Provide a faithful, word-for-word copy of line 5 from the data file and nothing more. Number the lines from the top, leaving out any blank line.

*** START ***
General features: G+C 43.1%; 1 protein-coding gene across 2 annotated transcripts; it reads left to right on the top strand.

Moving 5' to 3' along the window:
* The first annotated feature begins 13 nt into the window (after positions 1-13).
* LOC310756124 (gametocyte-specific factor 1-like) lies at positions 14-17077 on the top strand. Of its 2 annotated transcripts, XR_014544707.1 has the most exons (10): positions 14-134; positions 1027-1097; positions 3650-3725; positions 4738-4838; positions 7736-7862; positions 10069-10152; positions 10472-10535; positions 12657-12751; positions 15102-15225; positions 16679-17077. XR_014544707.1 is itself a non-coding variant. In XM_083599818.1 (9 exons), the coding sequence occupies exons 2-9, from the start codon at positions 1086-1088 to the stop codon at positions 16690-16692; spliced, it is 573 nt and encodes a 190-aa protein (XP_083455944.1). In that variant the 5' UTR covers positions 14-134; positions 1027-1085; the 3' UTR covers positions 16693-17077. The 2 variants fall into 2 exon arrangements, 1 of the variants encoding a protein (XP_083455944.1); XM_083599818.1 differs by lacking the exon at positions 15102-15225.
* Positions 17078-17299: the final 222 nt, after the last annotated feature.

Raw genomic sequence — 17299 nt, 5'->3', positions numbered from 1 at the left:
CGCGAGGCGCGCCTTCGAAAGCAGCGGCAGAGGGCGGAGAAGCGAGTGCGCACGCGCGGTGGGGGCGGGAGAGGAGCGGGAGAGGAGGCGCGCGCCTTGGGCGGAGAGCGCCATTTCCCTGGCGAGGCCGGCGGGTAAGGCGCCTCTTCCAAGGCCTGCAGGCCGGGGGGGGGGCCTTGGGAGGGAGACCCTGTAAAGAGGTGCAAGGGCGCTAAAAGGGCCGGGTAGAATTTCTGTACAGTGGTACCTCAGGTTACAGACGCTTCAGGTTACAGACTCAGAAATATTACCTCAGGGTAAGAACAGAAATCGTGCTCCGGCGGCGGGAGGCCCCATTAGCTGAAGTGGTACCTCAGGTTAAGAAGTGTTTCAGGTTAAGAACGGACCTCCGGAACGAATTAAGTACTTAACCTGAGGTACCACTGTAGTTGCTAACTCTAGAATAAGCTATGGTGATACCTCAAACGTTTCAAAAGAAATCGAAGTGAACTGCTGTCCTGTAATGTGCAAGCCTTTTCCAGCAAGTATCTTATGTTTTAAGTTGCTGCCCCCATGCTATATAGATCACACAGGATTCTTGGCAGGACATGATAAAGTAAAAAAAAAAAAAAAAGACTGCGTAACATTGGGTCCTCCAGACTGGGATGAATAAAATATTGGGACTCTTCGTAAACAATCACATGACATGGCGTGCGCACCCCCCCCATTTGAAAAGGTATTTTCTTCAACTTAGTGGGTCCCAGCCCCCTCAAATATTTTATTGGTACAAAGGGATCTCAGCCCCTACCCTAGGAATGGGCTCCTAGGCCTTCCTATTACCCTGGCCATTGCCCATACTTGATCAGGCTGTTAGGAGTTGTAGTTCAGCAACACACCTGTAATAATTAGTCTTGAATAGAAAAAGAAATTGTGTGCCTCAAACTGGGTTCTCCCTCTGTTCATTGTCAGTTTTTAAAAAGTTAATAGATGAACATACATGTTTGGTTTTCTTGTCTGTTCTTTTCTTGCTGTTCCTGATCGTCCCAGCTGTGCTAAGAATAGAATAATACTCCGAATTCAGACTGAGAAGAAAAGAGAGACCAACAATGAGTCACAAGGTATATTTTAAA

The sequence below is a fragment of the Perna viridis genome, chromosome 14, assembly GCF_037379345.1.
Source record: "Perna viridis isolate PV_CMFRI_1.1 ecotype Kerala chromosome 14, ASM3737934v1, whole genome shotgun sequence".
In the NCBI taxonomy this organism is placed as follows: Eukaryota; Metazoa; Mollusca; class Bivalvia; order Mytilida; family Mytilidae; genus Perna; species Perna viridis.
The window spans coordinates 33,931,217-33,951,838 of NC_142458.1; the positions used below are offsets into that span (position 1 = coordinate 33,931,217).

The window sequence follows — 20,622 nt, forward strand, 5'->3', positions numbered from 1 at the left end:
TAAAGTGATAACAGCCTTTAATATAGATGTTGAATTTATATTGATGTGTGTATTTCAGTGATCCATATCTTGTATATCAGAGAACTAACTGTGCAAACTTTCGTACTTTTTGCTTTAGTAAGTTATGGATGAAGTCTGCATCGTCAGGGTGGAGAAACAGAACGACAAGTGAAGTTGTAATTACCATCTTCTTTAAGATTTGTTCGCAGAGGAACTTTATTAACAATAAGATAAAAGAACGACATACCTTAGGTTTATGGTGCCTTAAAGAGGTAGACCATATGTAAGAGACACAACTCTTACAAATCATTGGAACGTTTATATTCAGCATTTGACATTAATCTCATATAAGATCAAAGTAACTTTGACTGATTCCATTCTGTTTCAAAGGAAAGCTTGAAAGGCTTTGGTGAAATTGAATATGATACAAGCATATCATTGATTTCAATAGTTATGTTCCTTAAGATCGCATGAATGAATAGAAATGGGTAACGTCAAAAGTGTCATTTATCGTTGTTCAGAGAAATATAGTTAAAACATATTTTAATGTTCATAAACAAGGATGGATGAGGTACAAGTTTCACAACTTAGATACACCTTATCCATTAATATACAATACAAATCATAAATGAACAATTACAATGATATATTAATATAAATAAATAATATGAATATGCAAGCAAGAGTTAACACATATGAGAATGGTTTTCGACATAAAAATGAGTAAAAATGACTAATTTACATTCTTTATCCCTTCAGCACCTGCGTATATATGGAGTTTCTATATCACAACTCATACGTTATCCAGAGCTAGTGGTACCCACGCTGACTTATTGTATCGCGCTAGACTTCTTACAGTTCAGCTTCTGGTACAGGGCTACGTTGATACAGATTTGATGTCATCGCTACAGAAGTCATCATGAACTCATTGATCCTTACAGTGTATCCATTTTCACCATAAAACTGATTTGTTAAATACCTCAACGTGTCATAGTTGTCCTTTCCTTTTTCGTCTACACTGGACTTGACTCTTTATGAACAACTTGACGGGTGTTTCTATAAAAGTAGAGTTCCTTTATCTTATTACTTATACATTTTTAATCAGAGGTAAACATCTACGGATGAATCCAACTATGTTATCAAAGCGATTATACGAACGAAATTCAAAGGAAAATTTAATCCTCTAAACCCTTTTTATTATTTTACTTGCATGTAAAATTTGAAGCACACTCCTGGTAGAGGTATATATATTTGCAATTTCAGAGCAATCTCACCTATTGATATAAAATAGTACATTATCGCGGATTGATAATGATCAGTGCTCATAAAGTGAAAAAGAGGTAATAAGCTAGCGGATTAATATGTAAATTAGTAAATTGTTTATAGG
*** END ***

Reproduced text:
* Positions 17078-17299: the final 222 nt, after the last annotated feature.